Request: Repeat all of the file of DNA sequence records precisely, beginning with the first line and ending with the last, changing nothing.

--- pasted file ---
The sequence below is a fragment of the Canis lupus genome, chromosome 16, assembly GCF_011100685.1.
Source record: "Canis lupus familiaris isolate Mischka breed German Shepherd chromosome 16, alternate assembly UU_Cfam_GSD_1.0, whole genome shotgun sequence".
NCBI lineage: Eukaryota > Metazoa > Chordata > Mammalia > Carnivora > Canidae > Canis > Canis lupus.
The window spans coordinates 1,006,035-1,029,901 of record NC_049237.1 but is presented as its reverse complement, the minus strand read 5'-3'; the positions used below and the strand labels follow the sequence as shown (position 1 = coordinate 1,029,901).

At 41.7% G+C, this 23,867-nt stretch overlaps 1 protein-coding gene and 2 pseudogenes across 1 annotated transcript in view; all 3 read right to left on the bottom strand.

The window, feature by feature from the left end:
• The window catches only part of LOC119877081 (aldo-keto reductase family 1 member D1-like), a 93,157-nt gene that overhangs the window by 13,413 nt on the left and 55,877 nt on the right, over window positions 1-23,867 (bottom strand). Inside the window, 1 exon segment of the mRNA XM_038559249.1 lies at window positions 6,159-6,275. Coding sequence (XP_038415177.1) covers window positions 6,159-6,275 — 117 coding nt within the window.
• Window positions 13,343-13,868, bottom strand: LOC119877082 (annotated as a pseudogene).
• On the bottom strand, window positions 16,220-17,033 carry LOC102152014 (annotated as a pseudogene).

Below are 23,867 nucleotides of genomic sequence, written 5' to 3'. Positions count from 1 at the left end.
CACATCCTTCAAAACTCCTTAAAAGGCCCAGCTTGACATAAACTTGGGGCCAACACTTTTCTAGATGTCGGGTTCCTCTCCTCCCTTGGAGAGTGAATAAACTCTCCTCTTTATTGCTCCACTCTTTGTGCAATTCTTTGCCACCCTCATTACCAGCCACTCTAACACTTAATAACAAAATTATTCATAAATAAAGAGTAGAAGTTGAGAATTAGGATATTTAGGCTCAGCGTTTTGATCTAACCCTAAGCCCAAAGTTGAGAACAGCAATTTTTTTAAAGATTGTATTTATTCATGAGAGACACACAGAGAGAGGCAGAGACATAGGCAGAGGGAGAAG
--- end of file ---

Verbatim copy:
The sequence below is a fragment of the Canis lupus genome, chromosome 16, assembly GCF_011100685.1.
Source record: "Canis lupus familiaris isolate Mischka breed German Shepherd chromosome 16, alternate assembly UU_Cfam_GSD_1.0, whole genome shotgun sequence".
NCBI lineage: Eukaryota > Metazoa > Chordata > Mammalia > Carnivora > Canidae > Canis > Canis lupus.
The window spans coordinates 1,006,035-1,029,901 of record NC_049237.1 but is presented as its reverse complement, the minus strand read 5'-3'; the positions used below and the strand labels follow the sequence as shown (position 1 = coordinate 1,029,901).

At 41.7% G+C, this 23,867-nt stretch overlaps 1 protein-coding gene and 2 pseudogenes across 1 annotated transcript in view; all 3 read right to left on the bottom strand.

The window, feature by feature from the left end:
• The window catches only part of LOC119877081 (aldo-keto reductase family 1 member D1-like), a 93,157-nt gene that overhangs the window by 13,413 nt on the left and 55,877 nt on the right, over window positions 1-23,867 (bottom strand). Inside the window, 1 exon segment of the mRNA XM_038559249.1 lies at window positions 6,159-6,275. Coding sequence (XP_038415177.1) covers window positions 6,159-6,275 — 117 coding nt within the window.
• Window positions 13,343-13,868, bottom strand: LOC119877082 (annotated as a pseudogene).
• On the bottom strand, window positions 16,220-17,033 carry LOC102152014 (annotated as a pseudogene).

Below are 23,867 nucleotides of genomic sequence, written 5' to 3'. Positions count from 1 at the left end.
CACATCCTTCAAAACTCCTTAAAAGGCCCAGCTTGACATAAACTTGGGGCCAACACTTTTCTAGATGTCGGGTTCCTCTCCTCCCTTGGAGAGTGAATAAACTCTCCTCTTTATTGCTCCACTCTTTGTGCAATTCTTTGCCACCCTCATTACCAGCCACTCTAACACTTAATAACAAAATTATTCATAAATAAAGAGTAGAAGTTGAGAATTAGGATATTTAGGCTCAGCGTTTTGATCTAACCCTAAGCCCAAAGTTGAGAACAGCAATTTTTTTAAAGATTGTATTTATTCATGAGAGACACACAGAGAGAGGCAGAGACATAGGCAGAGGGAGAAG